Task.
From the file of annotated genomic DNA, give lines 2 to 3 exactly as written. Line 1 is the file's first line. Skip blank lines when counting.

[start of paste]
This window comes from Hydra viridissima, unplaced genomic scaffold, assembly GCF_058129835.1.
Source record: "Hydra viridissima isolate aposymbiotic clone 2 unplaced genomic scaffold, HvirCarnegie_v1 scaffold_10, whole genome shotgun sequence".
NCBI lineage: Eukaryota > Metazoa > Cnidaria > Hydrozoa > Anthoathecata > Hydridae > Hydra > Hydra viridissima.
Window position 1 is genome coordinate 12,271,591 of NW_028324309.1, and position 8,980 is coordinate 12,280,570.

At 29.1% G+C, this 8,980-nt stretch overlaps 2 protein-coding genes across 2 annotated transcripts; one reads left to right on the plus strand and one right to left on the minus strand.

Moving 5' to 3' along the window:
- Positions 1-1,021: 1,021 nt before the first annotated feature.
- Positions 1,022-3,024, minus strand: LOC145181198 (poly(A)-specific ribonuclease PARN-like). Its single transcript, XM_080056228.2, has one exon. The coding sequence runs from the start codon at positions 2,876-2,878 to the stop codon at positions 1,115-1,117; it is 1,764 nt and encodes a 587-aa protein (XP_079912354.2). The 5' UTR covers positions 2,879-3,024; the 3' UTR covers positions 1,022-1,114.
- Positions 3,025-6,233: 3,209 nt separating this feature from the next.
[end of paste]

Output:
Source record: "Hydra viridissima isolate aposymbiotic clone 2 unplaced genomic scaffold, HvirCarnegie_v1 scaffold_10, whole genome shotgun sequence".
NCBI lineage: Eukaryota > Metazoa > Cnidaria > Hydrozoa > Anthoathecata > Hydridae > Hydra > Hydra viridissima.